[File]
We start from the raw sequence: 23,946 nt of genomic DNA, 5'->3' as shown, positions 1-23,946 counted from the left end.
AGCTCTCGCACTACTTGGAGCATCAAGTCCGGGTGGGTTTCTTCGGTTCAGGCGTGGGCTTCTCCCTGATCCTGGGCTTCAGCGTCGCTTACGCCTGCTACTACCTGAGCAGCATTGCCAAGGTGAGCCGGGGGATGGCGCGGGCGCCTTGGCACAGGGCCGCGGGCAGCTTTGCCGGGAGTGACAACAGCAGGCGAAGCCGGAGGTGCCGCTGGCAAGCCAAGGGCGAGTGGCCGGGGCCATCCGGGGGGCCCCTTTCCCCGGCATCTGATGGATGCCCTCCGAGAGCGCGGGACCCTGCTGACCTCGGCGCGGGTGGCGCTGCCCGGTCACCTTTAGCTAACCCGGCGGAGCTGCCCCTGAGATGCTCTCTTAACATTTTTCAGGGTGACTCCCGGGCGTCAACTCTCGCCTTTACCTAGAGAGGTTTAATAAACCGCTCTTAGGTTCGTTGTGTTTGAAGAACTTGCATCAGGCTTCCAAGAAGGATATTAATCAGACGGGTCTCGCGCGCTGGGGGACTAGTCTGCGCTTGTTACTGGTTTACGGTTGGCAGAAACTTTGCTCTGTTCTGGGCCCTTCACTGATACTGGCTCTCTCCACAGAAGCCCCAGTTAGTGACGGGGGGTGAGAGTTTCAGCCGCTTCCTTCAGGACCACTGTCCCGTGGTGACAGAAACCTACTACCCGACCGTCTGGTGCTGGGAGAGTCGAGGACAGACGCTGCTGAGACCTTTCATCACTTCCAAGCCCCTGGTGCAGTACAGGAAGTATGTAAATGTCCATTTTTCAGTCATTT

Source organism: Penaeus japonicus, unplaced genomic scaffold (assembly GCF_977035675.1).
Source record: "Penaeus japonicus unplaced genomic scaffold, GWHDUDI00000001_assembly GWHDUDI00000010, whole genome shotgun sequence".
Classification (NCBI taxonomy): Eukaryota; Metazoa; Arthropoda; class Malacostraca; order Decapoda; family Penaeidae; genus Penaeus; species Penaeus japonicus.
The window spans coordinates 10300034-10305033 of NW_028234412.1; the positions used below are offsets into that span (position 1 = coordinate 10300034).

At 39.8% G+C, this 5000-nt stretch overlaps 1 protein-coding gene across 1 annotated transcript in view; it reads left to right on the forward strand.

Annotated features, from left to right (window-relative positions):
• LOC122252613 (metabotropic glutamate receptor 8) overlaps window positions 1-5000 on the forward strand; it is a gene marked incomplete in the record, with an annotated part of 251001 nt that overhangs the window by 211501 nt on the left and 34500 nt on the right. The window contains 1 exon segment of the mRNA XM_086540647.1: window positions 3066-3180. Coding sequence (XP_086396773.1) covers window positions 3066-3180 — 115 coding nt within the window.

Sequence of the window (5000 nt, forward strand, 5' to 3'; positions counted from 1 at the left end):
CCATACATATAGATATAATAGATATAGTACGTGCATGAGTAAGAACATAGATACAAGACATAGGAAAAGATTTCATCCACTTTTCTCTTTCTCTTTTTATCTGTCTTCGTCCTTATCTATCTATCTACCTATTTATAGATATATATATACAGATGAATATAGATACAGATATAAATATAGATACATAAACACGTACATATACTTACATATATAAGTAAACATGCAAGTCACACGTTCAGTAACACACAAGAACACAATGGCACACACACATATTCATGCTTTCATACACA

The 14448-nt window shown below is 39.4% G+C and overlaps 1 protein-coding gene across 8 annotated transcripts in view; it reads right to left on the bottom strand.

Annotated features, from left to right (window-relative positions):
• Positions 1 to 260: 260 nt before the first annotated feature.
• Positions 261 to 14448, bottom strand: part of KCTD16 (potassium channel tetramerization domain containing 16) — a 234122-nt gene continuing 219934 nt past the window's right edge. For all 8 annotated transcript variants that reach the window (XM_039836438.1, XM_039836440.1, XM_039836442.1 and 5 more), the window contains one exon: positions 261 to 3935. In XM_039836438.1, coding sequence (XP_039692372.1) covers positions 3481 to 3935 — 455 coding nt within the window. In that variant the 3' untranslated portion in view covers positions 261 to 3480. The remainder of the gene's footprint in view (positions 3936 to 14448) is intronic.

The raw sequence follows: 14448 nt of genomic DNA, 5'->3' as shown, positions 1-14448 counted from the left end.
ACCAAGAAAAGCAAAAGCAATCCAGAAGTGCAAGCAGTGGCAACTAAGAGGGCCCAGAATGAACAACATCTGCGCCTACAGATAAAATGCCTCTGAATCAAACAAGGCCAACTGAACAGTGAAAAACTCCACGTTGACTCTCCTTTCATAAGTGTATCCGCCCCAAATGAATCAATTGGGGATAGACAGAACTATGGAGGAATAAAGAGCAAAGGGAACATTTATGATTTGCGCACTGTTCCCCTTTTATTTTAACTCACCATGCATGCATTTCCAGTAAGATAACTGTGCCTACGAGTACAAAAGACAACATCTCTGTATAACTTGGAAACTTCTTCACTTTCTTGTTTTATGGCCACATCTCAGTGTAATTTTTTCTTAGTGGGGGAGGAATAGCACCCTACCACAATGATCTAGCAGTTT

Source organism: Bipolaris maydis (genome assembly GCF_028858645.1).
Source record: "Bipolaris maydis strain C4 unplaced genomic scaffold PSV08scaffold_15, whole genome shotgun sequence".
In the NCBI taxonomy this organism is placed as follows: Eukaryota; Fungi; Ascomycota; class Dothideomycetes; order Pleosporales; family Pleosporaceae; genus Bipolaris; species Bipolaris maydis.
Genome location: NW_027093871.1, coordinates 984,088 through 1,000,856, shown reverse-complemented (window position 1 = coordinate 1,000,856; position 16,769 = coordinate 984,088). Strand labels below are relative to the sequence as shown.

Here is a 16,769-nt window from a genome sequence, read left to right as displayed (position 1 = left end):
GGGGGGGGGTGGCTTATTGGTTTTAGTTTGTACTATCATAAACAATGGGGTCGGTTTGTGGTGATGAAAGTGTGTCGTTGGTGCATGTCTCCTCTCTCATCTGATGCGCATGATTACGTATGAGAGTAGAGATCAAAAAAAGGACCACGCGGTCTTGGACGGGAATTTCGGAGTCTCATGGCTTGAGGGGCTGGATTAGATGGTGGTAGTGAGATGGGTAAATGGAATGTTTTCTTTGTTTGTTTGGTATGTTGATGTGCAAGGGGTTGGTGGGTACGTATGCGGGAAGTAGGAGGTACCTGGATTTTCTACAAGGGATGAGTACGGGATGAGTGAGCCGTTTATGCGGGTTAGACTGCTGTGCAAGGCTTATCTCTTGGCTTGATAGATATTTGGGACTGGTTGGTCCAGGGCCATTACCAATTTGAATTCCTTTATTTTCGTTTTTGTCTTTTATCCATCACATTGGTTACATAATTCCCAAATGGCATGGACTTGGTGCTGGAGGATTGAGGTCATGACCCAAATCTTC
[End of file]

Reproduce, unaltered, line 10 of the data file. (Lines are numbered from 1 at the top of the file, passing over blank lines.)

Sequence of the window (5000 nt, forward strand, 5' to 3'; positions counted from 1 at the left end):